6. Are you subclassing the controls properly? When they are created, you need to save out the old WNDPROC, and then have your user-defined WNDPROC call CallWindowProc on the old WNDPROC. -brad
  7. Galapaegos

    Goblin Tinkerer

    Can anyone say Iron Kingdoms? Goblins are named 'gobbers', and many of them are crazy mechaniks. -brad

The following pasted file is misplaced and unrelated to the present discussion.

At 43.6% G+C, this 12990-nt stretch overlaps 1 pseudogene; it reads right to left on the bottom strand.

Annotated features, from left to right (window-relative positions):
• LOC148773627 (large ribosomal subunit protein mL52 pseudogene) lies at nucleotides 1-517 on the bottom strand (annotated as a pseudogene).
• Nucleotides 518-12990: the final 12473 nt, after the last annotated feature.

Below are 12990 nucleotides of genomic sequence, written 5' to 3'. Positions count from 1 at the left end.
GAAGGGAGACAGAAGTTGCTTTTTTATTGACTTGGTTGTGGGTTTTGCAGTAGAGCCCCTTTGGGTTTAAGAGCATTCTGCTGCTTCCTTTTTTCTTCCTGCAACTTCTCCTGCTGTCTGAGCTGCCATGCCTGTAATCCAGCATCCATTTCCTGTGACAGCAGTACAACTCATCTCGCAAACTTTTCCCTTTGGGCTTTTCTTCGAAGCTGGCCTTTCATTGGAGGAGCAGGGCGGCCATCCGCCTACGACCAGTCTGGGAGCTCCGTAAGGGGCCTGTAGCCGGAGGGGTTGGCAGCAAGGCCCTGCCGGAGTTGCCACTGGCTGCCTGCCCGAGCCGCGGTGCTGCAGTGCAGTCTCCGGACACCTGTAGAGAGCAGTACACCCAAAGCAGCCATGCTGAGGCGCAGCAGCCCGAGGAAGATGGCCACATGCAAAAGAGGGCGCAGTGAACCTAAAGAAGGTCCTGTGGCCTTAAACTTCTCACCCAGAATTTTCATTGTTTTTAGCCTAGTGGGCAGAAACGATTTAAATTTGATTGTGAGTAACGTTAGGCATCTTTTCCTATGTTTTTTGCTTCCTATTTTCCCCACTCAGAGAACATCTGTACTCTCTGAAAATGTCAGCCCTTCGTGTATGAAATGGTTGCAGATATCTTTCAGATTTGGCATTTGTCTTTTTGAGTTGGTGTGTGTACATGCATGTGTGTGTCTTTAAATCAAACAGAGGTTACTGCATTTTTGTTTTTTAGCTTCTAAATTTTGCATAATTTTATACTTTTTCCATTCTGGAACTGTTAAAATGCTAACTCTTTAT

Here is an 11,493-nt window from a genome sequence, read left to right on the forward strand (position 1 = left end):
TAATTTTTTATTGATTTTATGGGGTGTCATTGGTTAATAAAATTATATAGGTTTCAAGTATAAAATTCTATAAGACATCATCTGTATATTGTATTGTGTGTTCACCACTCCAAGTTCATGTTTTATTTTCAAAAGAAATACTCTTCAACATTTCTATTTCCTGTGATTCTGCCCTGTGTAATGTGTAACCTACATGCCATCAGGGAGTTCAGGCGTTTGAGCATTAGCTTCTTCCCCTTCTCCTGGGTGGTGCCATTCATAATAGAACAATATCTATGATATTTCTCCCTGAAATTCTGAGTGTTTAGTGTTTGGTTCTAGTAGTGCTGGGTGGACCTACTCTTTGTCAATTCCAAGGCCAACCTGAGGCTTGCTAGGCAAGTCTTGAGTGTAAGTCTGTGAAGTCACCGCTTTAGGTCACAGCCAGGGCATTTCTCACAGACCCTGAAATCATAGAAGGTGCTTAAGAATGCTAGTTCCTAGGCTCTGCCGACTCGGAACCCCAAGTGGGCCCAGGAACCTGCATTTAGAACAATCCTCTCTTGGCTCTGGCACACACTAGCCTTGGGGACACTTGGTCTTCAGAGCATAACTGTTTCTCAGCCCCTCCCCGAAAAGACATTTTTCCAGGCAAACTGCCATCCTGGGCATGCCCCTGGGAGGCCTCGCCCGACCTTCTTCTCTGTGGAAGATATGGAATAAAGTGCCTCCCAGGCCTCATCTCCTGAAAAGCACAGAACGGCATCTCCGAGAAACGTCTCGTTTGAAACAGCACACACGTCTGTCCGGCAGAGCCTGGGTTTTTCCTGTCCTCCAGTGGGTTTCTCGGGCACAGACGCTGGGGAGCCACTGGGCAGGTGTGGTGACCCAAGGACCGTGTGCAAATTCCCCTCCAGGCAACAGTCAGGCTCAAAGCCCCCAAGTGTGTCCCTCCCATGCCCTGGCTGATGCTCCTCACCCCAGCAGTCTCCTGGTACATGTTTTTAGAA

8. @ap: I prefer using callbacks, so my thread class has a 'setCB' function that I pass in the function. As for critical sections, my class basically calls the win32 stuff (ie InitCriticalSection in the constructor, EnterCriticalSection in a function called 'lock', LeaveCriticalSection in a function called 'unlock', then destructor calls DeleteCriticalSection). I haven't had a need for a real semaphore at the moment, but it would be based off the critical section class. @webwraith: Personally, I would stick the input in with the gui thread unless you really have to use a separate thread, or plan to use DirectInput. The problem is that you would need to intercept the 'WM_KEYDOWN' messages being sent to your windows, and that would not flow with the next sentence I'm about to say: Always make sure all your windows are run from the same thread, otherwise you'd have multiple message pump loops and that gets too confusing. If you still want to use a separate thread, I'd go the route of DirectInput for handling input. Keep in mind, you'll want to create an event system or some such, to provide communication back and forth from the thread handling input and the thread handling your engine. Your general structure is essentially the same thing I'm describing. void handle_input () { //lock input_mutex //set input changes that have been made //unlock input_mutex } int main (...) { //create window //create input thread while (1) { //lock input_mutex //get input changes //unlock input_mutex //perform whatever you need to do } } Hope that clears things up -brad